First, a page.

two distinct population sets. In the first set the total complex population was initially set at 192
complexes (128 ligands and 64 receptors), while for the second set the total complex population
was 10 times higher with the 2:1 ratio of ligands to receptors unchanged. It was found that, for
the smaller population set the FB algorithm becomes more efficient than the GGB when the
number of phosphorylation sites N reaches 6, whereas in the larger population set the GGB is
clearly superior for small N up to a crossover point that occur around N~11. Thus, it was
concluded that with the exception of special cases, GGB is a more efficient method than the
This simple study using two sample realistic networks clearly illustrated that the most efficient
algorithm can depend on the problem type and the used simulation method should be chosen
after a careful study of the topology and multiscale properties of the investigated network.
FUTURE ROSPECTS OF STOCHASTIC SIMULATION
In recent years there has been rapid progress in the analysis and development of algorithms for
the accelerated discrete stochastic simulation of chemically reacting systems. Although these
developments provide a good foundation, existing stochastic simulation methods are far from
being computationally efficient to simulate detailed biological models. This is particularly true
for the models that involve multiple time and spatial scales while still requiring high resolution
for accurate representation. Thus, the development of efficient and adaptive multiscale
algorithms and software for stochastic-deterministic simulations are urgently needed. This is
particularly true for the simulation of spatially resolved models because immense recent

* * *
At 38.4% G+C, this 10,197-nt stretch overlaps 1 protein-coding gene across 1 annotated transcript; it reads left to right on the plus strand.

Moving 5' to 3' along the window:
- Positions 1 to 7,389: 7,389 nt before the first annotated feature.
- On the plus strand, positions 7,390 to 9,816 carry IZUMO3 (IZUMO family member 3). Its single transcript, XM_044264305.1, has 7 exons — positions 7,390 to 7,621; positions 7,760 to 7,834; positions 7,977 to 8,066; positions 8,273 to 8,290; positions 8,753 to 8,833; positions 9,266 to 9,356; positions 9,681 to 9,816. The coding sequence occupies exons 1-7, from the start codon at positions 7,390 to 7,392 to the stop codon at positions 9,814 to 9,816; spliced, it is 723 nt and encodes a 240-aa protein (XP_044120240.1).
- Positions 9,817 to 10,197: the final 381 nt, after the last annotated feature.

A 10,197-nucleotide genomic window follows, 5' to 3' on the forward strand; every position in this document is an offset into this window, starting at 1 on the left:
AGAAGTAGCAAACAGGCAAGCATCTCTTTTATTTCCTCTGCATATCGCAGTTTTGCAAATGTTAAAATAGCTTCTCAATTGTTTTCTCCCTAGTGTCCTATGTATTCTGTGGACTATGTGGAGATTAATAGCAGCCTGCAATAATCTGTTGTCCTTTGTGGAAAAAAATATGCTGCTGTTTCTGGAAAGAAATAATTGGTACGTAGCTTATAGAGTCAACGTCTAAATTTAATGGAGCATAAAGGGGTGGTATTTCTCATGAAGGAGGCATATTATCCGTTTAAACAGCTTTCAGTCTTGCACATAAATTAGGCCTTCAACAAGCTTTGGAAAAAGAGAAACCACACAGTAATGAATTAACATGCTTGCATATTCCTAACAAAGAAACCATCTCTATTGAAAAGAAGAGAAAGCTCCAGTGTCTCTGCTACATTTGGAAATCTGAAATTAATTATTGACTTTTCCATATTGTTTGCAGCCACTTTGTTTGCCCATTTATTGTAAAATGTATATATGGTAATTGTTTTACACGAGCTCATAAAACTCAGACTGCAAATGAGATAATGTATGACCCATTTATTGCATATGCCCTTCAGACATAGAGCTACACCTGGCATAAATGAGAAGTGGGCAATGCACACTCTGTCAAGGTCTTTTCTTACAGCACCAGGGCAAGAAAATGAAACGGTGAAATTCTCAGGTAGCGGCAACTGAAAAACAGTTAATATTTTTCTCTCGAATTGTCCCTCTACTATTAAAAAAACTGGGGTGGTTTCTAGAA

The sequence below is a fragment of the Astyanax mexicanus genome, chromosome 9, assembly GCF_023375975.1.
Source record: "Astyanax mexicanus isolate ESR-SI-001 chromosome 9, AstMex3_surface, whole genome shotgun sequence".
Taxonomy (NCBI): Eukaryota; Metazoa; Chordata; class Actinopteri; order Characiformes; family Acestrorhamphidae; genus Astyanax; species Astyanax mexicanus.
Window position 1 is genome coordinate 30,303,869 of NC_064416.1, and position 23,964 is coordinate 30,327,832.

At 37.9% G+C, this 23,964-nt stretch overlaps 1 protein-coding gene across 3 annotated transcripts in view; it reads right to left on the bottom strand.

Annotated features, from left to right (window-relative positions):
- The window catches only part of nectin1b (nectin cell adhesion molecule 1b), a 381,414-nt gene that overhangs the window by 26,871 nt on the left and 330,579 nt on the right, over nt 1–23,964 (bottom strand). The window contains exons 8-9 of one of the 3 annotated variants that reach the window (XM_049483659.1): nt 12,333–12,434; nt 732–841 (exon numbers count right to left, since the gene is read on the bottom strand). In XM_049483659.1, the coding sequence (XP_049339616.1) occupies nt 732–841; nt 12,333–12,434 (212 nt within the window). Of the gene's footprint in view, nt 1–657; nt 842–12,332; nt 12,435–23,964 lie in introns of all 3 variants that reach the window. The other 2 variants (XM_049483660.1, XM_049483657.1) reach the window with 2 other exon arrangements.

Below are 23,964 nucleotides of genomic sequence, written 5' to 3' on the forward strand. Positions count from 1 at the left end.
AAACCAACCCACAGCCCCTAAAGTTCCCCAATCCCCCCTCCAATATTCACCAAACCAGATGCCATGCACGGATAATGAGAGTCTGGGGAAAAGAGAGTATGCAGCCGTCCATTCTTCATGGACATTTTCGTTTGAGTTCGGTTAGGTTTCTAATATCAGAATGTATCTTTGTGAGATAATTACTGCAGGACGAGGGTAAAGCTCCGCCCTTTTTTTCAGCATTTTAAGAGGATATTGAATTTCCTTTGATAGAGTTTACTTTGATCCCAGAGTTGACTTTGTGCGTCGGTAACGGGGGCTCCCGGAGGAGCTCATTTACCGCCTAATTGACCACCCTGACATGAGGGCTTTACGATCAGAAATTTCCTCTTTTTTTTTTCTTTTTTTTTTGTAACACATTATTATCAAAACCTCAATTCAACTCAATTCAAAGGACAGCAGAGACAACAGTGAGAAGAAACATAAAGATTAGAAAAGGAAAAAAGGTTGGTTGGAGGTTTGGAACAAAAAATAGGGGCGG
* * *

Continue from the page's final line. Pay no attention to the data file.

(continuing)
progress in imaging is beginning to make the data about the inhomogeneous distribution of
molecular species available. As the expense associated with spatially resolved models makes
fully stochastic simulations nearly infeasible, efforts to develop hybrid approaches will become
very important. Hybrid methods have recently been proposed to simulate multiscale
chemically reacting systems. These methods combine the traditional deterministic reaction rate
equation, or alternatively the chemical Langevin equation, with the SSA. The idea is to split
the system into two regimes: the continuous regime and the discrete regime. The RRE is used
to simulate the fast reactions between species with large populations and the SSA is used for
slow reactions or species with small populations. The conditions for the continuous regime are
1) the number of instances of each molecular species in a reaction in the continuous regime
must be large relative to one, and 2) the number of reaction events of each reaction occurring
within one time step of the numerical solver must be large relative to one . If either condition
is not satisfied for a reaction channel, that reaction channel must be handled in the discrete
The hybrid methods efficiently use the multiscale properties of the problem but there are still
some fundamental unsolved problems. The first is the automatic partitioning of systems. This
needs to be done very carefully, because both accuracy and efficiency depends on a proper
partitioning. It will require a precise awareness of the assumptions under which algorithms and
approximation available in the multiscale framework are valid, and the corresponding tests on
the system to determine the partitioning. This is one reason why a proper theoretical foundation
for each algorithm is so critical - to ensure that we are using it only to make approximations
for which the corresponding assumptions are valid. Concerns about automatic step size
selection continue to exist. Another difficult problem arises in the case when a reaction is fast
but one of the corresponding reactants has a small population thus failing to satisfy the second
requirement above for the deterministic regime. Such a reaction channel will still be handled
by the SSA, resulting in a very slow simulation. New approaches and approximations, such as
the slow-scale SSA have the potential to overcome this limitation.
Another promising area of research is the application of tau-leaping based stochastic algorithms
to problems involving reaction-diffusion processes. When the SSA algorithm is applied to